"Laws that forbid the carrying of arms. . . disarm only those who are neither inclined nor determined to commit crimes. . . Such laws make things worse for the assaulted and better for the assailants; they serve rather to encourage than to prevent homicides, for an unarmed man may be attacked with greater confidence than an armed man." - Thomas Jefferson

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                • #9
                  Shooting well is all about muscle memory. The more you practice, the more your body will "remember" what it did last time and do it again. There have been some great ideas posted above, and they all will help. Especially the one that said shoot, shoot, shoot.
                  Carpe Noctem

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                  • #10
                    We shoot the Customs Course and Must get 210 out of 300 possible points. I shot 214 the first time with these lousy old revolvers we are required to carry.
                    This after shooting a consistent 298 with my Glock on the customs range. But I practiced with my revolver and second qual got 276. Now I have one of the revolvers we actually use and I hope I will shoot better with practice.

                    Practice, practice, practice. But where possible practice with the same gun you will carry on duty. If they carry glocks, buy a glock and practice. If they carry S&W revolvers, buy a S&W and practice.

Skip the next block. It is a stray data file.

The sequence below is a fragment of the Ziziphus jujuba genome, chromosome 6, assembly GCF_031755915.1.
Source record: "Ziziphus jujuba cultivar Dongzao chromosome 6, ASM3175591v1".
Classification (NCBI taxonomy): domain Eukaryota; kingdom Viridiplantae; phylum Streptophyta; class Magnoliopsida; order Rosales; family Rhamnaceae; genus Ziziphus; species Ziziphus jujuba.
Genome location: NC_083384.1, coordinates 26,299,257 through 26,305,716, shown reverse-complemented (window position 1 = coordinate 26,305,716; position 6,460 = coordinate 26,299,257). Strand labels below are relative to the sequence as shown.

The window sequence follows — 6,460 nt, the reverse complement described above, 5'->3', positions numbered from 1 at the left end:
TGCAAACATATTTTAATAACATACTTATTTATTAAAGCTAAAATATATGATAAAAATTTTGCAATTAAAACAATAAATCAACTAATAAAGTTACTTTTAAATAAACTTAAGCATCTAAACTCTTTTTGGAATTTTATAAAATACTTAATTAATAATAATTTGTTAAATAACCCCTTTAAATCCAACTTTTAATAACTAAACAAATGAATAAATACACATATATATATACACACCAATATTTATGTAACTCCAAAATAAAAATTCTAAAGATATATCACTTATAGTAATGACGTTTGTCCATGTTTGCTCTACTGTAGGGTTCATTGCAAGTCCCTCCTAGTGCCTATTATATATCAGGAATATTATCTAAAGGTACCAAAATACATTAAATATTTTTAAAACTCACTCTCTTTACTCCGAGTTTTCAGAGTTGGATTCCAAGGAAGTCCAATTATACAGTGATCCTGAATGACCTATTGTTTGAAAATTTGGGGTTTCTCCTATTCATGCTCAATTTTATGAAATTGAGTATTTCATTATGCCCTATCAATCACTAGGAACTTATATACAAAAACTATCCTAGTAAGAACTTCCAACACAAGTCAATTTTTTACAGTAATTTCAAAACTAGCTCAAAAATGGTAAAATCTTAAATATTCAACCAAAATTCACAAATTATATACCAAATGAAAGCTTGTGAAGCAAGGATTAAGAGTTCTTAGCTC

Though their numbers are many, as the grass upon the field, we will count them at the end of the day.

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                    • #11
                      Jeff, if I remember correctly you will be attending an academy in Wisconsin, am I correct? If so, unless you have a job lined up for you right out of the academy, chances are you'll be applying for LTE Ranger jobs, like I'm doing right now. In this case, qualifying with your weapon is quite easy. I just qualified on Saturday with my XD by shooting a 40/42. If you're a proficient shooter, you'll qualify.

                      As for the flinch on your first round, I had the problem too. The instructors in the academy will break you of that habit. Keep doing the dry firing. Once you get the feel for the way your trigger pulls, you'll break that habit. Someone also mentioned snap caps. You'll use those during qualifying to simulate malfunctions. Again, pick some of these up if you haven't and have a friend, g/f, wife or someone other than yourself load the magazine.

                      Best way to learn your weapon is to practice, practice, practice, and practice some more. Get to the range as much as possible and just fire one round at a time. This will also help break the first round flinch you have.
                      sigpic

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                      • #12
                        CAREFULLY unload your weapon at home. Check, double check and then check againn that it is unloaded. Then dry fire 25 in the morning and 25 at night. Make sure that your gun doesn't "flinch."

                        Helps a ton.
                        Space for rent .........

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                        • #13
                          Safety First,,, be absolutely sure your weapon is unloaded, check, recheck and then check again. once you are sure, put a nickel on the front sight, dry fire, if the nickel falls off, you are flinching, practice until the coin remains on the sight after the pull/release of the trigger.
                          law dog